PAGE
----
Thorax moderately convex and sharply depressed at the meso-epinotal suture. Epinotal spines stout, sharp, and pointed upward. Petiole with long anterior peduncle, and postpetiole lacks connules; in general similar to the corresponding segments in the worker major.

Sculpture: Head smooth and shining except for a few striae on the sides of the frons associated with the frontal carinae, and a few rugules with weak inter rugal punctures on the genae between the eyes and the mandibles. Pronotum and propleurae for the most part smooth and shining, rest of thorax, petiole, and sides of postpetiole punctate, opaque. Dorsum of postpetiole and gaster shining.

Pilosity: Similar to that of the worker major.

Color: Like that of the major.


Length, 4.67 mm.; head length (excluding mandibles), 0.87 mm.; head width, 0.92 mm.; head index, 1.06; thorax length, 1.42 mm.

Head broader than long, occipital border almost flat, sides straight. Clypeus ecarinate, anterior border weakly sinuate. Frontal area small, depressed and pear-shaped. Frontal carinae small and slightly divergent. Antennae like those of the soldier; scapes reaching ¾ of the distance from their insertions to the occipital corners. Eyes large, convex, and composed of 180 or more facets; placed in front of the middle of the head. Ocelli large and prominent.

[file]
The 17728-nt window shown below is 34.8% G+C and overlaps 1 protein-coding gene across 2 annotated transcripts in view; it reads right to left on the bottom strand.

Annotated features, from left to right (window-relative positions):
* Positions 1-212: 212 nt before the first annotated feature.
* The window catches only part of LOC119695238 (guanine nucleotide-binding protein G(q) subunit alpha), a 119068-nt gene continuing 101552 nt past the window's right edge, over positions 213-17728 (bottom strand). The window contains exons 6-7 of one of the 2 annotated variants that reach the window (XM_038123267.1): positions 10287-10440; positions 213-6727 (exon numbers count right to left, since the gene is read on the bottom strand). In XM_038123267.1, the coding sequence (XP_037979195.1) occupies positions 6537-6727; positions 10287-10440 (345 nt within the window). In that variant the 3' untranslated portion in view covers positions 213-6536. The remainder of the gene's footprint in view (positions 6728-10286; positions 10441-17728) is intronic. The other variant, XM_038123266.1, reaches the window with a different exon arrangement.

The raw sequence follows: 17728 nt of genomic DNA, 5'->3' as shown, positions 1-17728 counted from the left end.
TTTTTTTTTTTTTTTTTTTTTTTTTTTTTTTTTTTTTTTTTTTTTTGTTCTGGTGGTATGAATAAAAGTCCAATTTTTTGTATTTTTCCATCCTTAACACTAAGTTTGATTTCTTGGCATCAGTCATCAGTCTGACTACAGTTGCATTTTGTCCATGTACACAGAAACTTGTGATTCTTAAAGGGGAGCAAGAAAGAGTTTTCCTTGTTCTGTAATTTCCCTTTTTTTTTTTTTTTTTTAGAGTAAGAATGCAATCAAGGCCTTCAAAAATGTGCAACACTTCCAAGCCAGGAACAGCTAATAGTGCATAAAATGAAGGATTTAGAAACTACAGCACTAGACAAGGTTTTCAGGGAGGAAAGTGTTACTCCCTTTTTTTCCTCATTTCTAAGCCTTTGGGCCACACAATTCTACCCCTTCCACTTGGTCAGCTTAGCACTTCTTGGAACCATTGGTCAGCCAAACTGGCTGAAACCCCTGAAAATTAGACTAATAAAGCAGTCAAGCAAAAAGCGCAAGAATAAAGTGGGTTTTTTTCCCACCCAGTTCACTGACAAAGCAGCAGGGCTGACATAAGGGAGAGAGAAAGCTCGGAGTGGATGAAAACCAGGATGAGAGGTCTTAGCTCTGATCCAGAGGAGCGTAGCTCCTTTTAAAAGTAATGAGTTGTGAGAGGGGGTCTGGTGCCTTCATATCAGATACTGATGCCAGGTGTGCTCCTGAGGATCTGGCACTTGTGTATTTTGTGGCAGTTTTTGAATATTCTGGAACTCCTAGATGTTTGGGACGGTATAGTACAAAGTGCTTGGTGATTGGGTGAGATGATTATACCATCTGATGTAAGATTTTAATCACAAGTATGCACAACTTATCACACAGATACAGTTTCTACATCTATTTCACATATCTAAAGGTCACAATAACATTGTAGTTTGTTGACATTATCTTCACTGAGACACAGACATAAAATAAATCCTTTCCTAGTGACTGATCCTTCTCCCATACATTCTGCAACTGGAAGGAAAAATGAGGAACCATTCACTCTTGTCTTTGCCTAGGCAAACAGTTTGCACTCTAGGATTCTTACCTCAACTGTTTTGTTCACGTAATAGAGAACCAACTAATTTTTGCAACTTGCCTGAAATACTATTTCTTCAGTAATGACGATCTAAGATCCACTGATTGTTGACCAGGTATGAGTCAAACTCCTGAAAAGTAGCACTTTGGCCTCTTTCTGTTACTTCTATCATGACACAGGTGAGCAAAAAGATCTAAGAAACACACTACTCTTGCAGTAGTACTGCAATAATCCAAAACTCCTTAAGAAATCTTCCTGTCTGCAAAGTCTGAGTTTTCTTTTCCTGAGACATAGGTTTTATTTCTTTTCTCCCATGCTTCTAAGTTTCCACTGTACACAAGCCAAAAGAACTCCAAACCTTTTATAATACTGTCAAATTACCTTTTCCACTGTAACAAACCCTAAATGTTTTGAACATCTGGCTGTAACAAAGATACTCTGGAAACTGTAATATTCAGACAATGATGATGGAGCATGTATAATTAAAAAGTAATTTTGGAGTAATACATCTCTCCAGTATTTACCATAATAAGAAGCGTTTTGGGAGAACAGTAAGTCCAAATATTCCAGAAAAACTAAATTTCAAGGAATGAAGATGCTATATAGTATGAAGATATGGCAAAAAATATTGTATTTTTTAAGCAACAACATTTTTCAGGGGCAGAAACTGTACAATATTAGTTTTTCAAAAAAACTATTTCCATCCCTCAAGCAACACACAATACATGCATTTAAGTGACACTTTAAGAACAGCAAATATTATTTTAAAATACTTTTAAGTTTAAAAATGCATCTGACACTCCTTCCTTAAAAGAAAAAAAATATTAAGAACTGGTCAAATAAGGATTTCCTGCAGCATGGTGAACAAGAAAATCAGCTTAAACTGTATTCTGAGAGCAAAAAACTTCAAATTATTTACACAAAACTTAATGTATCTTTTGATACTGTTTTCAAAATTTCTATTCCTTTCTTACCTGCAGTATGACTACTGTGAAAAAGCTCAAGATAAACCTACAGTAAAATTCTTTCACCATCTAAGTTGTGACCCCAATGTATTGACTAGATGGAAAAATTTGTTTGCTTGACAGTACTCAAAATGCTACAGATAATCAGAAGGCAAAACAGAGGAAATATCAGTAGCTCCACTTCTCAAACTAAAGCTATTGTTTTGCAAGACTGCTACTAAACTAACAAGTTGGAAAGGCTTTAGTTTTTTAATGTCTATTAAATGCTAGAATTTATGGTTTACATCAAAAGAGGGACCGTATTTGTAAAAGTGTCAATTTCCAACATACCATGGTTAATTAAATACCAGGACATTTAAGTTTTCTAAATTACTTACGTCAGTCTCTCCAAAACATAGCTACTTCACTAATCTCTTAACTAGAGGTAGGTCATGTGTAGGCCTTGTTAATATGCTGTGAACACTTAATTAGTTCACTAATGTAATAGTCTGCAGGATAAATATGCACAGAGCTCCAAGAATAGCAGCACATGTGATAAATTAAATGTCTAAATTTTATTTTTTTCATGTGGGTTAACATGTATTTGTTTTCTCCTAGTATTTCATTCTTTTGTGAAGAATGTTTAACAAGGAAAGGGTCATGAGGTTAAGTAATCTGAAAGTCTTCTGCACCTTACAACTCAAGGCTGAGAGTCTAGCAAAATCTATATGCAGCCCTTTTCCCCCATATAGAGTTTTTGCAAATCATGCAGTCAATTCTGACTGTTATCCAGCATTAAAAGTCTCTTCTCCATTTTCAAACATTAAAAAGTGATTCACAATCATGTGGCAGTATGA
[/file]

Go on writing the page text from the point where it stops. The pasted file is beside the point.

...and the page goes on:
Thorax flat dorsally, as wide as the head through the wing insertions, and tapering posteriorly to the epinotum. Scutum, scutellum, metanotum, and epinotum all separated by well-marked sutures. Epinotal base slightly shorter than the declivity, and both joined by a depressed trough with no angle. Epinotal spines stout, blunt, and directed upward and backward. Petiole with moderate peduncle, and narrowed but blunt and flat-crested node. Postpetiole transverse, almost 1 and ½ times as wide as the petiole, and with blunt, subconnular lateral angles.